With interest rates typically much higher than interest rates for secured debt such as mortgages and car loans, you may want to make paying off your credit cards a priority. Your ability to calculate the monthly payment required to pay off your debts may help you get your credit card debt under control.
If you are ready to begin calculating the amortization on your credit card debt, you can do so using a mathematical formula which utilizes your current credit card balance, your credit card interest rate, and the number of years in which you are planing to pay off your card.
Evaluating the Amortization Formula
Calculate the monthly payment required to pay off your credit debt with the formula: CCB / [1 - (1/(1+i/12)^(n_12)] / (i/12)], where _CCB is your credit card balance, i is your annual credit card interest rate and n is the number of years in which you want to pay off your credit card. If you owe $10,000 on a credit card with a 19.5 percent interest rate and you wish to pay it off in 3 years, the required monthly payment would be $10,000 _/ [1-(1/(1+0.195/12)^(3_12)] / (0.195/12)] = $10,000 / [1-1/(1.01625)^36] / 0.01625 = $369.09.
Exploring Total Interest
Calculate the total interest you will pay over the period it will take you to pay off the debt by using: (Payment * n * 12) - CCB, where Payment is the monthly payment required to pay off the debt, n is the number of years in which you want to repay the debt and CCB is your current credit card balance. Paying off a $10,000 credit card debt at 19.5 percent interest with a monthly payment of $369.09 over 3 years would result in total interest of ($369.09 * 3 * 12) - $10,000 = $3,287.24.
Working With the Amortization Table
You can create an amortization table to track your credit card debt as you make regular payments every month. Start at month(0) with your current credit card balance. For month(1) your interest charge will be Interest(1) = i / 12 * CCB(0), where i equals your credit card annual interest rate and CCB(0) is your current credit card balance. Your credit card principal repaid will be Principal(1) = Payment - Interest(1), and your new credit card balance in month(1) will be CCB(1) = CCB(0) – Principal(1). A $10,000 credit card balance at 19.5 percent interest will generate an interest charge of 0.195 / 12 * $10,000 = $162.50. Principal repaid will equal $369.09 - $162.50 = $206.59. Your new credit card balance will be $10,000 - $206.59 = $9,793.41. Repeat these steps for each month thereafter.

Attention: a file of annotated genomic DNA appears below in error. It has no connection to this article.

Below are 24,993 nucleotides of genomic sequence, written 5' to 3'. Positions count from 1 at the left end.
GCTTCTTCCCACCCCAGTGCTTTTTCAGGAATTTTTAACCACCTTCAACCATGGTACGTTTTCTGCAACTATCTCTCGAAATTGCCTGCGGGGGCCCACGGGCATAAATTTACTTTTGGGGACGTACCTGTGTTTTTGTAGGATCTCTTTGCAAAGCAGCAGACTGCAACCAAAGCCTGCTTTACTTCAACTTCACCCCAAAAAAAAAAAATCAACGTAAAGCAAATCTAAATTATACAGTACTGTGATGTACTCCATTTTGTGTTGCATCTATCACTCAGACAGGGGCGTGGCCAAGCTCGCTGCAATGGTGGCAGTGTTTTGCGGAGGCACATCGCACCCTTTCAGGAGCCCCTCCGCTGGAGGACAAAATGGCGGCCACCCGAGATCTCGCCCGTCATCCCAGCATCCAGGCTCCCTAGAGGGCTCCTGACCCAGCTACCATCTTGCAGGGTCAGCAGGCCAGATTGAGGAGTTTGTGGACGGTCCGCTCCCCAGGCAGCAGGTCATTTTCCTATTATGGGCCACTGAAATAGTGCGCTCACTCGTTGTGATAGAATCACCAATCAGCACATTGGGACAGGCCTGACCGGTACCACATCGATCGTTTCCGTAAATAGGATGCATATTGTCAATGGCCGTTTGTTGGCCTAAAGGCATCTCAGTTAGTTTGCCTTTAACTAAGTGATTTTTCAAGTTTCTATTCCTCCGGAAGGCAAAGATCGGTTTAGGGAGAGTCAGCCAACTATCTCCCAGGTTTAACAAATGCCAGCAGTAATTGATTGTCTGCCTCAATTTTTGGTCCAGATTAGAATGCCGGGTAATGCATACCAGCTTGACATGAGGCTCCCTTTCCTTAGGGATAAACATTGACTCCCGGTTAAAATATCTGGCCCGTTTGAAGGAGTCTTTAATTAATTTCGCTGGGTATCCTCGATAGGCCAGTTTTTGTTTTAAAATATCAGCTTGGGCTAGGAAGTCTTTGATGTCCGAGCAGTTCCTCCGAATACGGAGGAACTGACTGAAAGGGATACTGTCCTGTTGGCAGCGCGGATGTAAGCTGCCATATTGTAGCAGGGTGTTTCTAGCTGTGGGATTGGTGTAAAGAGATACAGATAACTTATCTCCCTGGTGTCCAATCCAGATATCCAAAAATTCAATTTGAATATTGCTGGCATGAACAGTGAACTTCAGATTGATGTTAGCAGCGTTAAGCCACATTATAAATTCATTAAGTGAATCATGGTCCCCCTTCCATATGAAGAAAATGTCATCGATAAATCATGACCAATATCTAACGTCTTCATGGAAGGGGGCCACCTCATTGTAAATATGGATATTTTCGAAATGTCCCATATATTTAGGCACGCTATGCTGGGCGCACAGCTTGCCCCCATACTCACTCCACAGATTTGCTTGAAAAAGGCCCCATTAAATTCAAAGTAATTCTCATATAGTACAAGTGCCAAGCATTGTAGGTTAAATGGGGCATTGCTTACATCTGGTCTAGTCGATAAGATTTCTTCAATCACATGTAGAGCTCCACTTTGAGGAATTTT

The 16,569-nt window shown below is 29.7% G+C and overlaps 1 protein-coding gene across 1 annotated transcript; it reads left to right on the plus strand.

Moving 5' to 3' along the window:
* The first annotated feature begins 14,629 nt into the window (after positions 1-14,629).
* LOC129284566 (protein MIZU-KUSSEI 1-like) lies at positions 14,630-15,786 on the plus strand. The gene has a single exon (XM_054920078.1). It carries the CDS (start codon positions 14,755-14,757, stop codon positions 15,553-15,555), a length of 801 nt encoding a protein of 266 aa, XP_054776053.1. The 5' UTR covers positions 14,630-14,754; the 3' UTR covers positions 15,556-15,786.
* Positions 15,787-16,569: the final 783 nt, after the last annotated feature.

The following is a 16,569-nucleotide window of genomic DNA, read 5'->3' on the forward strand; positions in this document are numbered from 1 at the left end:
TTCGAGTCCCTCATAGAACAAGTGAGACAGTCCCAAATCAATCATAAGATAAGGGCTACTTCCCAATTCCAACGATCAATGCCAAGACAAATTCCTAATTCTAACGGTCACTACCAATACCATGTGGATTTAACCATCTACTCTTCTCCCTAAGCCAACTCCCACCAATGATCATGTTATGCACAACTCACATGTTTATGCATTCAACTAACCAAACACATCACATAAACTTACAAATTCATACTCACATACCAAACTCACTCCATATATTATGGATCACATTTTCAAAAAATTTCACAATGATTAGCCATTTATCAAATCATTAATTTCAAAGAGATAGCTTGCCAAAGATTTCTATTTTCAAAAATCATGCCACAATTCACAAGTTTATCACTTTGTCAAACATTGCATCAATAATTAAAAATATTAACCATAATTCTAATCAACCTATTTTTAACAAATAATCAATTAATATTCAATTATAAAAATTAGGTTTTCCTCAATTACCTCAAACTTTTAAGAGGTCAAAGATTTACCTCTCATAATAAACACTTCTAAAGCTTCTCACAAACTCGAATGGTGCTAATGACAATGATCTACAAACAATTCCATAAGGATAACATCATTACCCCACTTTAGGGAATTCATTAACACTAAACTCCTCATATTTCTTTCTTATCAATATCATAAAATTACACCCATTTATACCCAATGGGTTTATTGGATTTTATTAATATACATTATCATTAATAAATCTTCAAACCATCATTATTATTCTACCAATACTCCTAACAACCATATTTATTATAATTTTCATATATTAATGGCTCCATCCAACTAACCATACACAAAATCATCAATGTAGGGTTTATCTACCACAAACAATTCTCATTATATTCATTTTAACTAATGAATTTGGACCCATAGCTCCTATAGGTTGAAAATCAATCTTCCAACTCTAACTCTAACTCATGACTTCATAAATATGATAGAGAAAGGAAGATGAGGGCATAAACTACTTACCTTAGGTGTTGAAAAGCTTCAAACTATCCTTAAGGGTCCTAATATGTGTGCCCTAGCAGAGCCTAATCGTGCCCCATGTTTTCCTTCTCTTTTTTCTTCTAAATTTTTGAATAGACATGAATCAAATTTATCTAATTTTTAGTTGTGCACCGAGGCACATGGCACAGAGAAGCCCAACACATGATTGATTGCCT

Understanding Additional Spending
If you plan on adding charges to your credit card every month, there is an easy way to factor them in your calculations. Since the charges are made every month, add them to the amount of the required payment you calculated to pay off your current credit card debt. If you need to pay $369.09 every month to erase a credit card debt of $10,000 in three years and you plan to charge $200 per month on your credit card on an ongoing basis, then your monthly payment will be $369.09 + $200 = $569.09.
Philippe Lanctot started writing for business trade publications in 1990. He has contributed copy for the "Canadian Insurance Journal" and has been the co-author of text for life insurance company marketing guides. He holds a Bachelor of Science in mathematics from the University of Montreal with a minor in English.